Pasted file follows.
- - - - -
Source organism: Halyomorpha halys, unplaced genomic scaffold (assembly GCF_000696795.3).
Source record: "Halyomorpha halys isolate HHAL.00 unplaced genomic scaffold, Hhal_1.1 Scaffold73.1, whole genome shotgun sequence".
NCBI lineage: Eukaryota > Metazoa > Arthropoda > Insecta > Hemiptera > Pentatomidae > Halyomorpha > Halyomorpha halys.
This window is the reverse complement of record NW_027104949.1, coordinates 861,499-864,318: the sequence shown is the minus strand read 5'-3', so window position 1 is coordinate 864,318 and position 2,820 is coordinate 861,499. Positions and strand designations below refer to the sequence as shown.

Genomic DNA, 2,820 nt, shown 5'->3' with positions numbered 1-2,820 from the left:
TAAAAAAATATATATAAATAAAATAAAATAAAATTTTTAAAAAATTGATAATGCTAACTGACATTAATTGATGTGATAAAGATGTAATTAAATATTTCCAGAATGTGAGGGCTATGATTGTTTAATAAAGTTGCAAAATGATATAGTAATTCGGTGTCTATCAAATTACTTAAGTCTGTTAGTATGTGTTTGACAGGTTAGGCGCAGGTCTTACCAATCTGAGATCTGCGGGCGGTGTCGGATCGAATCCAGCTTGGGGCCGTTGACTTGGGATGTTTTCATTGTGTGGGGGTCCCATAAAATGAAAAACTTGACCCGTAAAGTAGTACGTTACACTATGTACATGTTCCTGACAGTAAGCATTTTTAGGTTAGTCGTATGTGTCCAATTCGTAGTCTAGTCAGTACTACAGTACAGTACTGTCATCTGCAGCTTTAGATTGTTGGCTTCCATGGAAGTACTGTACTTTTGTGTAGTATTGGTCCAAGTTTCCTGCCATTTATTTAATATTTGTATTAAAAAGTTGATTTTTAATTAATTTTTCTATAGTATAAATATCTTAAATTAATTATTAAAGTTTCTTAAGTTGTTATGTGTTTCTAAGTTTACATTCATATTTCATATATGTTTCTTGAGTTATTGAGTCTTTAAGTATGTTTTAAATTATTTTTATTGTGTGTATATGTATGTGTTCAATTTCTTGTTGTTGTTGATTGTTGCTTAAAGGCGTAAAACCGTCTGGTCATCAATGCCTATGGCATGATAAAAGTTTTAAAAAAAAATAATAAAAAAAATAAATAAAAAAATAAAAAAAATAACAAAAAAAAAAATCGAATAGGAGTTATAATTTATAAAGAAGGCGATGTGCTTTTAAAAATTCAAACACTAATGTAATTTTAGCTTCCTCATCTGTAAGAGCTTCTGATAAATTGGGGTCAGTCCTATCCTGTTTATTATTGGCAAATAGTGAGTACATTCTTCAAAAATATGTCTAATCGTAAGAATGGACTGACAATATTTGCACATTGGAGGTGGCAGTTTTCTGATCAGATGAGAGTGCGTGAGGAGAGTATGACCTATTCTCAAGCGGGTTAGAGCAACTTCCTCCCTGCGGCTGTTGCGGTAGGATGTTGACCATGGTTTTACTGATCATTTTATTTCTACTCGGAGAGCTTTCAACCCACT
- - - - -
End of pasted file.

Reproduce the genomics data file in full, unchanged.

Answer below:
Source organism: Halyomorpha halys, unplaced genomic scaffold (assembly GCF_000696795.3).
Source record: "Halyomorpha halys isolate HHAL.00 unplaced genomic scaffold, Hhal_1.1 Scaffold73.1, whole genome shotgun sequence".
NCBI lineage: Eukaryota > Metazoa > Arthropoda > Insecta > Hemiptera > Pentatomidae > Halyomorpha > Halyomorpha halys.
This window is the reverse complement of record NW_027104949.1, coordinates 861,499-864,318: the sequence shown is the minus strand read 5'-3', so window position 1 is coordinate 864,318 and position 2,820 is coordinate 861,499. Positions and strand designations below refer to the sequence as shown.

Genomic DNA, 2,820 nt, shown 5'->3' with positions numbered 1-2,820 from the left:
TAAAAAAATATATATAAATAAAATAAAATAAAATTTTTAAAAAATTGATAATGCTAACTGACATTAATTGATGTGATAAAGATGTAATTAAATATTTCCAGAATGTGAGGGCTATGATTGTTTAATAAAGTTGCAAAATGATATAGTAATTCGGTGTCTATCAAATTACTTAAGTCTGTTAGTATGTGTTTGACAGGTTAGGCGCAGGTCTTACCAATCTGAGATCTGCGGGCGGTGTCGGATCGAATCCAGCTTGGGGCCGTTGACTTGGGATGTTTTCATTGTGTGGGGGTCCCATAAAATGAAAAACTTGACCCGTAAAGTAGTACGTTACACTATGTACATGTTCCTGACAGTAAGCATTTTTAGGTTAGTCGTATGTGTCCAATTCGTAGTCTAGTCAGTACTACAGTACAGTACTGTCATCTGCAGCTTTAGATTGTTGGCTTCCATGGAAGTACTGTACTTTTGTGTAGTATTGGTCCAAGTTTCCTGCCATTTATTTAATATTTGTATTAAAAAGTTGATTTTTAATTAATTTTTCTATAGTATAAATATCTTAAATTAATTATTAAAGTTTCTTAAGTTGTTATGTGTTTCTAAGTTTACATTCATATTTCATATATGTTTCTTGAGTTATTGAGTCTTTAAGTATGTTTTAAATTATTTTTATTGTGTGTATATGTATGTGTTCAATTTCTTGTTGTTGTTGATTGTTGCTTAAAGGCGTAAAACCGTCTGGTCATCAATGCCTATGGCATGATAAAAGTTTTAAAAAAAAATAATAAAAAAAATAAATAAAAAAATAAAAAAAATAACAAAAAAAAAAATCGAATAGGAGTTATAATTTATAAAGAAGGCGATGTGCTTTTAAAAATTCAAACACTAATGTAATTTTAGCTTCCTCATCTGTAAGAGCTTCTGATAAATTGGGGTCAGTCCTATCCTGTTTATTATTGGCAAATAGTGAGTACATTCTTCAAAAATATGTCTAATCGTAAGAATGGACTGACAATATTTGCACATTGGAGGTGGCAGTTTTCTGATCAGATGAGAGTGCGTGAGGAGAGTATGACCTATTCTCAAGCGGGTTAGAGCAACTTCCTCCCTGCGGCTGTTGCGGTAGGATGTTGACCATGGTTTTACTGATCATTTTATTTCTACTCGGAGAGCTTTCAACCCACT